Project Stewardship provides enriched learning experiences for young adults of all ages and serves as a bridge to understanding self, others and the natural world. Our program offers a variety of channels for young people to get involved in becoming effective participants in their own learning, livelihoods and successes.
Our orientation training is two-part and includes “Find Your Voice in Social Action” to learn from history, particularly from the progressive era of the early 20th century which reinforces our program philosophy while highlighting the benefits of civic engagement. We continue with “Nature Communities” describing the purpose of developing an ecopsychological world-view. Understanding how we are all connected and ways in which we can contribute to our world helps to spark the process by which young adults can become “stewards” for one another and the Earth.
Project Stewardship meets twice monthly for a workshop and an outing in addition to offering volunteer placements with The Children’s Sangha and with our community partners. We afford young adults the opportunity to develop confidence and social awareness, communication and leadership capabilities, problem solving and coping skills, and varying levels of ability in areas of interest and community need. Increasing personal well-being and environmental stewardship occurs while making new friends with peers and mentors. Participants are able to explore an array of different LIFE opportunities that relate to leisure pursuits, creativity outlets, academics, college majors and/or careers as volunteer options. Project Stewardship ultimately serve as a pathway for participants to “find and follow their bliss”!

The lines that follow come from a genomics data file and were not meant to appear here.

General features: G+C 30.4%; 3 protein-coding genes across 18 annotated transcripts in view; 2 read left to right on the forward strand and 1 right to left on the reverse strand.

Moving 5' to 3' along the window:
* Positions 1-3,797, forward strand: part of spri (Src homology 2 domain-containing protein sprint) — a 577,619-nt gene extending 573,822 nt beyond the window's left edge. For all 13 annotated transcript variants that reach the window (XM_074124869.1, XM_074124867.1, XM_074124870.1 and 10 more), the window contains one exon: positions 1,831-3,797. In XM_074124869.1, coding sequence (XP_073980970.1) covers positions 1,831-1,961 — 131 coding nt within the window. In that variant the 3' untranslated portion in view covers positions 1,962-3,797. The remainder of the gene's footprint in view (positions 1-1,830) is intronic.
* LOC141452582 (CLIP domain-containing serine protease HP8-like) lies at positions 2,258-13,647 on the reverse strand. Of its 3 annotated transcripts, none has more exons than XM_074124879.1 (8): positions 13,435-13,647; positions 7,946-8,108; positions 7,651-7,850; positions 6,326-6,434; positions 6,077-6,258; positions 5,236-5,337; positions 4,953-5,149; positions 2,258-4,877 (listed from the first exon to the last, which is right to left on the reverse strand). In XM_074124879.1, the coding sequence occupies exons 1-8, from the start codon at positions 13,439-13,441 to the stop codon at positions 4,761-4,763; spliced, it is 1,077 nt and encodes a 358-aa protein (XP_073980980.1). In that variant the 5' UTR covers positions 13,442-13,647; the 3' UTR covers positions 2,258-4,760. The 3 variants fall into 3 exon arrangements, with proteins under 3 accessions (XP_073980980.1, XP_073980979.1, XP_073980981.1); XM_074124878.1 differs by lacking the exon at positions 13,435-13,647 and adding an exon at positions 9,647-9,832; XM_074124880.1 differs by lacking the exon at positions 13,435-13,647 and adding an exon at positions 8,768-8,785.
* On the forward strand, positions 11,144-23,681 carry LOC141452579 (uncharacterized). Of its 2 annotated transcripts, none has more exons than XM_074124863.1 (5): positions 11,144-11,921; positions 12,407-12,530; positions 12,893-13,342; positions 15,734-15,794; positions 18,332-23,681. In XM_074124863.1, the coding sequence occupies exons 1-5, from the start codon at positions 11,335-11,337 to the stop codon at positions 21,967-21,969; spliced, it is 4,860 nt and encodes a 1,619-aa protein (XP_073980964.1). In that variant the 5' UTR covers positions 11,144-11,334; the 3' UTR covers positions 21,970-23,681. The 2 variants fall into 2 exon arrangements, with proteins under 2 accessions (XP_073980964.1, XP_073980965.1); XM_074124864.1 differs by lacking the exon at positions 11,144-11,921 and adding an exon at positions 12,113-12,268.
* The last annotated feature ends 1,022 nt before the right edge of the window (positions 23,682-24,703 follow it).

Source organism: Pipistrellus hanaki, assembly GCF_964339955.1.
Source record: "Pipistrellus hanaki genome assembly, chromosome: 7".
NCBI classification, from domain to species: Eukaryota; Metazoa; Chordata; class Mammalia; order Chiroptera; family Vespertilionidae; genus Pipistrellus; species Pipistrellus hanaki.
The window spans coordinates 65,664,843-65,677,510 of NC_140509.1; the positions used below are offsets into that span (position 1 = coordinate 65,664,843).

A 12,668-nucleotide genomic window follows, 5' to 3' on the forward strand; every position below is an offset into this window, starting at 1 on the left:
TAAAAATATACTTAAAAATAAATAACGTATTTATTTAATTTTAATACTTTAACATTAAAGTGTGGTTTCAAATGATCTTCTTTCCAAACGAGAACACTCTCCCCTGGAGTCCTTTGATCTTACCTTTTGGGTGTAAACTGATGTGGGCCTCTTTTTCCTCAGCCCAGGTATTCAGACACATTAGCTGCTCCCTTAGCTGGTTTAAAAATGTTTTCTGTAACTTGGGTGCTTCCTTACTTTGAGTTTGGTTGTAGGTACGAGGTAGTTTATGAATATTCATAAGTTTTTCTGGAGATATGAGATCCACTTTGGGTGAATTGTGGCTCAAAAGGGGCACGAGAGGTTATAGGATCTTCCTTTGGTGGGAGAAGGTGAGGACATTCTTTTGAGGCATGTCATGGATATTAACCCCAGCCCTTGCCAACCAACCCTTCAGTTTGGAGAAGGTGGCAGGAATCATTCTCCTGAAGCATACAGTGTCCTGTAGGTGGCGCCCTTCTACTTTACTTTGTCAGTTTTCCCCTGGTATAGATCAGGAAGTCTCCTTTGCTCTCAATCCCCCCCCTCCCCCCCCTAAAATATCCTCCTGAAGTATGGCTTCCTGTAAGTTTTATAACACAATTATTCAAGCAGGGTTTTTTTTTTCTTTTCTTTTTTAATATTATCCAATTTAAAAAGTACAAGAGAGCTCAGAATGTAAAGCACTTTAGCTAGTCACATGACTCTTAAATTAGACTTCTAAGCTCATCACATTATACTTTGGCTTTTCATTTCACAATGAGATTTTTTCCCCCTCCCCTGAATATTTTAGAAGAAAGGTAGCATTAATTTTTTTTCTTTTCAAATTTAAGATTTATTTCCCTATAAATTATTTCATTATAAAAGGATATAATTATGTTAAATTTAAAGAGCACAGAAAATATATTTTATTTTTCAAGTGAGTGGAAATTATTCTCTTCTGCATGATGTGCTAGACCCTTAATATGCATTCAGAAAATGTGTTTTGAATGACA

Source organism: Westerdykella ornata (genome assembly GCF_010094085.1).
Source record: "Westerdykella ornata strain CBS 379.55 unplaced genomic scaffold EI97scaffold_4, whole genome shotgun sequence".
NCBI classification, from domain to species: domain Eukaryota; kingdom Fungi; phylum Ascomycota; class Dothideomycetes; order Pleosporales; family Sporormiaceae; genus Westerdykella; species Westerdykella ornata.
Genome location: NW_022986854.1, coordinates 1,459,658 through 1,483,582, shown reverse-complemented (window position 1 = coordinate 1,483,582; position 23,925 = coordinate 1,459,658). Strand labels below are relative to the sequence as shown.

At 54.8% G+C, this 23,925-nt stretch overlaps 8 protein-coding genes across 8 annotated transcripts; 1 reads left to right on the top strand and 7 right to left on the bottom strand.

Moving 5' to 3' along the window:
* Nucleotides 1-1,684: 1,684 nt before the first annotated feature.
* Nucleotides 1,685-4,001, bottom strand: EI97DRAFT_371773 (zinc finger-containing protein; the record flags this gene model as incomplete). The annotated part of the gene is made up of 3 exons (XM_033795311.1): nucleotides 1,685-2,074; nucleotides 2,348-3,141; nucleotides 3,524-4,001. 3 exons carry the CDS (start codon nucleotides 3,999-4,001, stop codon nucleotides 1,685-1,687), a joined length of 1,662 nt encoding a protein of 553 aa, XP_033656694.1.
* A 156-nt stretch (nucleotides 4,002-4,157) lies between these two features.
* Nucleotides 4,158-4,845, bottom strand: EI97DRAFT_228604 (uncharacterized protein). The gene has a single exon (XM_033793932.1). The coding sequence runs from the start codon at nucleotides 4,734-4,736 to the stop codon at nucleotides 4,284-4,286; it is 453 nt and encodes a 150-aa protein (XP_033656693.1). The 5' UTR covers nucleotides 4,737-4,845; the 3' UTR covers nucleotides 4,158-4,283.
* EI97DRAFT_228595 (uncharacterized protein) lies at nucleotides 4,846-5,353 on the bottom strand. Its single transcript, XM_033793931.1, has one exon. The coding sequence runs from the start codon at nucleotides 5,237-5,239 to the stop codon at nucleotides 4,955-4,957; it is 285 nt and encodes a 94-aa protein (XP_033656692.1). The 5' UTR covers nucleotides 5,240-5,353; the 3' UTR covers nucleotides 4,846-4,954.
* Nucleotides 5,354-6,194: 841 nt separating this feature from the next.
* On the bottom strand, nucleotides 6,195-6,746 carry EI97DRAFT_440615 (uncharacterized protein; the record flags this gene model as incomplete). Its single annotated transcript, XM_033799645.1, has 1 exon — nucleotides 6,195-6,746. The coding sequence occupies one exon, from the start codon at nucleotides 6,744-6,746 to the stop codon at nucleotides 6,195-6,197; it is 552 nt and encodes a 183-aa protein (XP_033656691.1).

Learn about our NEW 12-Week Civic Mentoring Initiative introduced during Spring 2018! This initiative is an extension of Project Stewardship where participants in our program and others will embark on targeted experiences and skill building opportunities, working one on one with with peer mentors.
Project Stewardship monthly workshops are selected based on the interests of participants or to provide exposure to specific topics intended to spark interest. We offer opportunities for fun social engagement with peers while building various skills and deepening one’s knowledge base. Some examples from previous years include:
- Night of Astronomy with state-of-the-art telescopes guided by Amateur Observers Society of NY, Inc.